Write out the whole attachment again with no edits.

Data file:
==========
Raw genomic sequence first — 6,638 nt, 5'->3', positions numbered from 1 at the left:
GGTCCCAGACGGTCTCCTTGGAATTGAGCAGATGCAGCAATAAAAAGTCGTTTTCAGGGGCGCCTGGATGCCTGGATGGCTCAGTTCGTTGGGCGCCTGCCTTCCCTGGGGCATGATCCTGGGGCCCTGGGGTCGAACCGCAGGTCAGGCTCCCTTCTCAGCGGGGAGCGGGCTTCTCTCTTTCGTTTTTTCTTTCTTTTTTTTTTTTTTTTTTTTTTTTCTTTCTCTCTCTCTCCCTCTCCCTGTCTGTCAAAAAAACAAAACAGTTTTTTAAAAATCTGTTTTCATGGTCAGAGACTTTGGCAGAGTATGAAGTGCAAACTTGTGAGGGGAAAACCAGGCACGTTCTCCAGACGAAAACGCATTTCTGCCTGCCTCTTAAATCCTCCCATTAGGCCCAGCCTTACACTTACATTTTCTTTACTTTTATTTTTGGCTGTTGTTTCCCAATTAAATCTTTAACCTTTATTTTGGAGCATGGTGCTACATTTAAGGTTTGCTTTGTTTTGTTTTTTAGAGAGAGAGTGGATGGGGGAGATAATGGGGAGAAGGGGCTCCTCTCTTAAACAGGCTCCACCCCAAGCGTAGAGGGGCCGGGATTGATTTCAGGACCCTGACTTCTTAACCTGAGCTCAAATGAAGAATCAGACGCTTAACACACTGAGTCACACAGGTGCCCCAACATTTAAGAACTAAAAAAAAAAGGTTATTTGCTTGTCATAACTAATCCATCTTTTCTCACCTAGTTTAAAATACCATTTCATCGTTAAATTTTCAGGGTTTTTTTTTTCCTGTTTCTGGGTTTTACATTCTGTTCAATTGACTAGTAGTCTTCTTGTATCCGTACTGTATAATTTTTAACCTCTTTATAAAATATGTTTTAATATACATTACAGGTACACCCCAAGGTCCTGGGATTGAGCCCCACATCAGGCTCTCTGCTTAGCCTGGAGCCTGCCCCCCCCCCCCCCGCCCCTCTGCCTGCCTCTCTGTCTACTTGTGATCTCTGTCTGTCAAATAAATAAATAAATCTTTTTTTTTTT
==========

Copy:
Raw genomic sequence first — 6,638 nt, 5'->3', positions numbered from 1 at the left:
GGTCCCAGACGGTCTCCTTGGAATTGAGCAGATGCAGCAATAAAAAGTCGTTTTCAGGGGCGCCTGGATGCCTGGATGGCTCAGTTCGTTGGGCGCCTGCCTTCCCTGGGGCATGATCCTGGGGCCCTGGGGTCGAACCGCAGGTCAGGCTCCCTTCTCAGCGGGGAGCGGGCTTCTCTCTTTCGTTTTTTCTTTCTTTTTTTTTTTTTTTTTTTTTTTTCTTTCTCTCTCTCTCCCTCTCCCTGTCTGTCAAAAAAACAAAACAGTTTTTTAAAAATCTGTTTTCATGGTCAGAGACTTTGGCAGAGTATGAAGTGCAAACTTGTGAGGGGAAAACCAGGCACGTTCTCCAGACGAAAACGCATTTCTGCCTGCCTCTTAAATCCTCCCATTAGGCCCAGCCTTACACTTACATTTTCTTTACTTTTATTTTTGGCTGTTGTTTCCCAATTAAATCTTTAACCTTTATTTTGGAGCATGGTGCTACATTTAAGGTTTGCTTTGTTTTGTTTTTTAGAGAGAGAGTGGATGGGGGAGATAATGGGGAGAAGGGGCTCCTCTCTTAAACAGGCTCCACCCCAAGCGTAGAGGGGCCGGGATTGATTTCAGGACCCTGACTTCTTAACCTGAGCTCAAATGAAGAATCAGACGCTTAACACACTGAGTCACACAGGTGCCCCAACATTTAAGAACTAAAAAAAAAAGGTTATTTGCTTGTCATAACTAATCCATCTTTTCTCACCTAGTTTAAAATACCATTTCATCGTTAAATTTTCAGGGTTTTTTTTTTCCTGTTTCTGGGTTTTACATTCTGTTCAATTGACTAGTAGTCTTCTTGTATCCGTACTGTATAATTTTTAACCTCTTTATAAAATATGTTTTAATATACATTACAGGTACACCCCAAGGTCCTGGGATTGAGCCCCACATCAGGCTCTCTGCTTAGCCTGGAGCCTGCCCCCCCCCCCCCCGCCCCTCTGCCTGCCTCTCTGTCTACTTGTGATCTCTGTCTGTCAAATAAATAAATAAATCTTTTTTTTTTT